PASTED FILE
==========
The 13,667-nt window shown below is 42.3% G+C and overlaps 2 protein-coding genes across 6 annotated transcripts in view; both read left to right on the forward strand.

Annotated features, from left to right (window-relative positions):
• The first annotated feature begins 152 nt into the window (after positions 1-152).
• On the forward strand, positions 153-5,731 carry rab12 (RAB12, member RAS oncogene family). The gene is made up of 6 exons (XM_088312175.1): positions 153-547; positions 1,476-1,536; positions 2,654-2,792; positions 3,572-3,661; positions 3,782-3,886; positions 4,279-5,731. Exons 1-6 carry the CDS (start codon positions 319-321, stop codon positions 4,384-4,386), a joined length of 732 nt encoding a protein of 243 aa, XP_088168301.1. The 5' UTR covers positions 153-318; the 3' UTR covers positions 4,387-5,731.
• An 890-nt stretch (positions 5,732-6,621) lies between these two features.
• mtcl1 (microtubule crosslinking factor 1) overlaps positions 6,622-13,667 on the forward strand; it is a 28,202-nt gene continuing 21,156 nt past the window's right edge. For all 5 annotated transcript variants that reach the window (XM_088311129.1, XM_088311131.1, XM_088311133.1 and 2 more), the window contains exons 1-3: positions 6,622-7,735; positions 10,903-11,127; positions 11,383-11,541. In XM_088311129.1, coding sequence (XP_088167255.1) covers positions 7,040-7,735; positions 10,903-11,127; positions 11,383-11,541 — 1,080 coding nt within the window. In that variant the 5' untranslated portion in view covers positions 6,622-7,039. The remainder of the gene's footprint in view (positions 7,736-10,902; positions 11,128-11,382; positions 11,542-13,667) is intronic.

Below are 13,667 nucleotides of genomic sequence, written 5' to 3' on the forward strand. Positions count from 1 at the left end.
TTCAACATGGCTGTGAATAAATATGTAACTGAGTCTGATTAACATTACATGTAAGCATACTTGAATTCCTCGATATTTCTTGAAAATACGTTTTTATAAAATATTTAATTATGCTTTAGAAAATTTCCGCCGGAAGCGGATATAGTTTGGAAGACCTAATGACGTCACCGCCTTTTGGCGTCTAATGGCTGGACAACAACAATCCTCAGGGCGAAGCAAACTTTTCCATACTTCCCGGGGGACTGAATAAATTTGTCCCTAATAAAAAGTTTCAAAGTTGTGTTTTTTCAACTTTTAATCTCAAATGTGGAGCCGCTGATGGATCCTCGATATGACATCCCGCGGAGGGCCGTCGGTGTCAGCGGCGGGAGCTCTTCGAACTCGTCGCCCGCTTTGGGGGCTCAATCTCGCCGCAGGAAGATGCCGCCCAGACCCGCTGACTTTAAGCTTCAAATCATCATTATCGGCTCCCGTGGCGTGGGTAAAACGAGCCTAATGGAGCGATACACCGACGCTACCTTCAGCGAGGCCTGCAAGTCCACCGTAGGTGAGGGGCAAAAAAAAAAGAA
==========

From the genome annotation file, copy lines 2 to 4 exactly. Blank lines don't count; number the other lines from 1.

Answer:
Annotated features, from left to right (window-relative positions):
• The first annotated feature begins 152 nt into the window (after positions 1-152).
• On the forward strand, positions 153-5,731 carry rab12 (RAB12, member RAS oncogene family). The gene is made up of 6 exons (XM_088312175.1): positions 153-547; positions 1,476-1,536; positions 2,654-2,792; positions 3,572-3,661; positions 3,782-3,886; positions 4,279-5,731. Exons 1-6 carry the CDS (start codon positions 319-321, stop codon positions 4,384-4,386), a joined length of 732 nt encoding a protein of 243 aa, XP_088168301.1. The 5' UTR covers positions 153-318; the 3' UTR covers positions 4,387-5,731.